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Fertility Charting


A woman who is part of a reproductively healthy couple (one where neither partner has fertility problems) has about a 25 percent chance of getting pregnant each month when contraceptive measures are not used. Therefore, it should not be a concern if a woman trying to get pregnant does not succeed right away. Many different biological factors must coordinate properly in order to conceive and timing is a very important consideration.

When Is a Woman Most Fertile?

While fertility varies somewhat from woman to woman and conception can occur at any time, the fertility cycle typically follows a predictable pattern. A fertility calendar can be used to chart this cycle. Each month, the four days in which a woman is most likely to become pregnant are those immediately preceding and following ovulation. These days usually occur in the middle of the menstrual cycle. Ovulation refers to the release of a mature egg or ovum, which can be fertilized by sperm from a male.

To best capitalize on a woman's fertility period, intercourse should begin before ovulation since sperm survive an average of three to four days in the fallopian tubes. This enables sperm to travel into position to fertilize the egg. The ovum can be fertilized for 12 to 24 hours after being released from the ovaries.

Monitoring Your Fertility Cycle

For couples trying to get pregnant, paying close attention to the woman's menstrual cycle is often the first and most important step toward a successful conception. Understanding the fertility cycle of the woman through fertility charting can be extremely helpful for couples. By paying close attention to subtle changes in the woman's body using fertility monitors or an ovulation calendar, a couple can predict, to some extent, the best times of the month to try to conceive, increasing their chances of achieving a successful pregnancy.

Ovulation Calculator

Select the first day of your last period to see which days are the most fertile.

An ovulation calculator operates on the principle that relatively regular menstrual cycles can be used to predict the most likely time of ovulation. Basically, an ovulation calculator takes the same information that can be gleaned from an ovulation calendar and determines fertility mathematically rather than by charting dates.

Ovulation Calendar

An ovulation calendar, also called a fertility calendar, is an aid that can be used by those trying to get pregnant. By charting certain information, the peak of the fertility cycle, the most likely time to conceive, can be calculated. Your fertility calendar should include the following information:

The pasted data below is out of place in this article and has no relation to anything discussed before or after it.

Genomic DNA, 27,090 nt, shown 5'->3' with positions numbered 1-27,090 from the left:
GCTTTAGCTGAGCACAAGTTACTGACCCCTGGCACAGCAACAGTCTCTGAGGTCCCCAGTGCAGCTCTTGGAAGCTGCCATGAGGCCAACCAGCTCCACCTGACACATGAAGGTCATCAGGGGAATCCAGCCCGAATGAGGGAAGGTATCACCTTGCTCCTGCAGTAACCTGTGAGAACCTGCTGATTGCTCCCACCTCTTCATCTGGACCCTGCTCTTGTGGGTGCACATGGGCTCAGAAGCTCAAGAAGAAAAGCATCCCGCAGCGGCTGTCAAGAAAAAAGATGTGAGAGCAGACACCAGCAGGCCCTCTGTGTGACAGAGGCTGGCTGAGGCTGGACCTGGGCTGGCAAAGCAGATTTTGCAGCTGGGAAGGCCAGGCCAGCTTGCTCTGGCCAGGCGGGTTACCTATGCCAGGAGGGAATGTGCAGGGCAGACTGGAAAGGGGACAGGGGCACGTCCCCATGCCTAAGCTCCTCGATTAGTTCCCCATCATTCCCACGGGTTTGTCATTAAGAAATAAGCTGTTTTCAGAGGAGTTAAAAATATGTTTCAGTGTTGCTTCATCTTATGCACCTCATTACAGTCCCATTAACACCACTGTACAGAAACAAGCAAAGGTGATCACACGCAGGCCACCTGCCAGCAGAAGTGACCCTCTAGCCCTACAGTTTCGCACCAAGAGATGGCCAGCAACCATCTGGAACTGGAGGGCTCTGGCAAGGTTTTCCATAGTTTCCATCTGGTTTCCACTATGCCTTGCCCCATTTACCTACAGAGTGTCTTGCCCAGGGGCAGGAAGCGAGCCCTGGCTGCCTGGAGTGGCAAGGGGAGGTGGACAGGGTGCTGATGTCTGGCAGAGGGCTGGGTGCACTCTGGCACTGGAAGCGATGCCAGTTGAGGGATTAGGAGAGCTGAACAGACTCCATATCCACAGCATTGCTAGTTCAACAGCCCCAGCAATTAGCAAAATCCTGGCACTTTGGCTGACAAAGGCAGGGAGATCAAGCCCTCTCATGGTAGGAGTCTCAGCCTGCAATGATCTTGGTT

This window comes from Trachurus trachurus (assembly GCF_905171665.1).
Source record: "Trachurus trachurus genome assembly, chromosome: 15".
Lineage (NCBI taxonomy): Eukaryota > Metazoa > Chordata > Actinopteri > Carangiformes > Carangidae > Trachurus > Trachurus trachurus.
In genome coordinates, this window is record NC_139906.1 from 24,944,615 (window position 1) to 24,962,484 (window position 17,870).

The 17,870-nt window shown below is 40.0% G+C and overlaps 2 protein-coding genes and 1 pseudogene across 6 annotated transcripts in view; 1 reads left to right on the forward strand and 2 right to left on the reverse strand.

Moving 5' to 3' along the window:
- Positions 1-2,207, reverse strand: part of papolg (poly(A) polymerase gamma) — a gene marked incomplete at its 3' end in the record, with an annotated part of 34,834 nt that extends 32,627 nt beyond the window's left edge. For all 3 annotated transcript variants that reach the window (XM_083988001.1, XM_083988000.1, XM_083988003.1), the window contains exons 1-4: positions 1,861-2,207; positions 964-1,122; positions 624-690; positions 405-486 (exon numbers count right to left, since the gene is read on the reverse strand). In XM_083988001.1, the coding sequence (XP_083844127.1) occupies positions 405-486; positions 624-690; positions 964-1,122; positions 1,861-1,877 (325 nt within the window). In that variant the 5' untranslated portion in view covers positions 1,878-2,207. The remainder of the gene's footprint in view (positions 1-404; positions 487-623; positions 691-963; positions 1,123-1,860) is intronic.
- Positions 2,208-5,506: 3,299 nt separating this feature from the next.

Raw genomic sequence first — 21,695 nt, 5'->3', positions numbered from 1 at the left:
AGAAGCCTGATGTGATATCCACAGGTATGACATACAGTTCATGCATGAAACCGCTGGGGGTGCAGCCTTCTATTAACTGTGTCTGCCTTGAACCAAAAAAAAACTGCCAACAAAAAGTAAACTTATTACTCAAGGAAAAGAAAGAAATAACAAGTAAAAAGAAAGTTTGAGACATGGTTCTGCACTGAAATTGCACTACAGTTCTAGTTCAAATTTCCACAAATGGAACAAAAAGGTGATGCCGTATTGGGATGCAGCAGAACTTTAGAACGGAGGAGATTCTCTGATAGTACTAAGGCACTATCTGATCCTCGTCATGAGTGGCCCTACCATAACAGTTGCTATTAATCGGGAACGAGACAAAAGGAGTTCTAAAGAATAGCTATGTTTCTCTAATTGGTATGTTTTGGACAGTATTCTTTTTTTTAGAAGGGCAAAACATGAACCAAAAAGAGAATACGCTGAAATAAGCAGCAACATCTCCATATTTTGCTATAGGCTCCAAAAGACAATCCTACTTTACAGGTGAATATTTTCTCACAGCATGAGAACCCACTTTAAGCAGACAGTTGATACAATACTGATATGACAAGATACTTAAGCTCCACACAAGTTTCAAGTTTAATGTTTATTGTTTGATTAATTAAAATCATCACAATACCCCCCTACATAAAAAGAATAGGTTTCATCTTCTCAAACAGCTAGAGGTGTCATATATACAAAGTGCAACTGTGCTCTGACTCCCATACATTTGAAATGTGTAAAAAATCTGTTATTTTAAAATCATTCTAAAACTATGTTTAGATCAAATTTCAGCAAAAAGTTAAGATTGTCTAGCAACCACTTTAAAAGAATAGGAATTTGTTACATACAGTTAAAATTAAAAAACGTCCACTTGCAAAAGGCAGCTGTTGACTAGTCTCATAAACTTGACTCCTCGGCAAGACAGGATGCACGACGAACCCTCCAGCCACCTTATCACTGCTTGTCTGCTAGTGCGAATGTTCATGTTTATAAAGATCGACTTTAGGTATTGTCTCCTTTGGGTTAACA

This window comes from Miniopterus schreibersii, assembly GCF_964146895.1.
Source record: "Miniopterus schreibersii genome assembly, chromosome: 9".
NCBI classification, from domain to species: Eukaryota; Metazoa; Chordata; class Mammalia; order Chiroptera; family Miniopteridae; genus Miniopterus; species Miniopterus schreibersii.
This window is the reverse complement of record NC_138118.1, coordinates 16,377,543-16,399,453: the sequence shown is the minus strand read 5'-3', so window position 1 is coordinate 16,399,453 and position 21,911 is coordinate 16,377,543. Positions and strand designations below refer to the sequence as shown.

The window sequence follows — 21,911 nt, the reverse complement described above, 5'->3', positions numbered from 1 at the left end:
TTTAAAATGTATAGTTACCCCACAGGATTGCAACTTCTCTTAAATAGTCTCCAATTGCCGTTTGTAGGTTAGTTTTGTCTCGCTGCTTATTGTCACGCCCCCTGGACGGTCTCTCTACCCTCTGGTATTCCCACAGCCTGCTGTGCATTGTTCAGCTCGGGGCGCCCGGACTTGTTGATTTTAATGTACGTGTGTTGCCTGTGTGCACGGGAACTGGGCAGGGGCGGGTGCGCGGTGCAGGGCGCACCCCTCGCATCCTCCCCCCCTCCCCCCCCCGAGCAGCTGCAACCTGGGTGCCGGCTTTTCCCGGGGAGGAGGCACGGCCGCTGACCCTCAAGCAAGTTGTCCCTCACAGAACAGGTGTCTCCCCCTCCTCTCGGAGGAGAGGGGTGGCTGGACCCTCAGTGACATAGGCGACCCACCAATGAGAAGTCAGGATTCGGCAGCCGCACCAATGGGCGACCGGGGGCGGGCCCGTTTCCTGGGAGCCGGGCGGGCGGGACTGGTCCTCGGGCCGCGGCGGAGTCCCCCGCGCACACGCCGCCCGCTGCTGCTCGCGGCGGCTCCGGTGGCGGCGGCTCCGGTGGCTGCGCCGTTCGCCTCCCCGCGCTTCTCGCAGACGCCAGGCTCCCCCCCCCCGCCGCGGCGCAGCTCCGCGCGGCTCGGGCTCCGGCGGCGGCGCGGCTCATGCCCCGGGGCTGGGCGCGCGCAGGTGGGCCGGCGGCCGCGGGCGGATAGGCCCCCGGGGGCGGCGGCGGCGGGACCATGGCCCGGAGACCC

• Basal body temperature
  • Details on cervical mucus and cervical position
  • The length of your menstrual cycle
  • The date of your last period

The three main fertility signs are basal body temperature (the temperature of the body immediately following the longest sleep period of the day), cervical mucus, and cervical position. Keeping track of these three signals on a fertility calendar, and noting any patterns or marked changes, will make it easier for a couple to conceive.

Fertility Monitors

A fertility monitor is an electronic device that measures the changes that take place in a woman's body during ovulation and alerts users when they have the best chance to conceive. There are many different types of fertility monitors, from inexpensive kits that allow patients to monitor subtle changes in the structure of their saliva during ovulation to pricier but easier-to-use devices that electronically monitor estrogen levels in the saliva and vaginal fluids. Fertility monitors can give accurate and immediate readings on the readiness of a body to conceive. Fertility monitors can be used instead of fertility charting or in conjunction as part of a more thorough conception strategy.

Ovulation Symptoms

The following signs may indicate that a woman is ovulating:

  • Changes in cervical mucus
  • Position and feel of the cervix
  • Increased basal body temperature
  • Increased sexual arousal
  • Tenderness of the breasts

The Conception Process

Understanding the process of conception can help you when trying to get pregnant. For conception to occur an egg must be present, which is released when a woman ovulates. Ovulation is the process of a mature egg breaking free from the ovary, traveling down the fallopian tube, and being available for fertilization.

Ovulation is stimulated by the pituitary gland's release of luteinizing hormone (LH) midway through a woman's menstrual cycle (11 to 21 days after the first day of a woman's menstrual period). Conception is most likely to occur around the time of ovulation. Sperm can live inside the female body for up to three days, but each mature egg can only be fertilized for 12 to 24 hours after it is released from the ovary.

Find a Fertility Clinic

If you are having trouble conceiving, contact a fertility clinic in your area. A fertility doctor can run tests to see if you are suffering from fertility problems, and recommend fertility treatments to boost your chances of conception.

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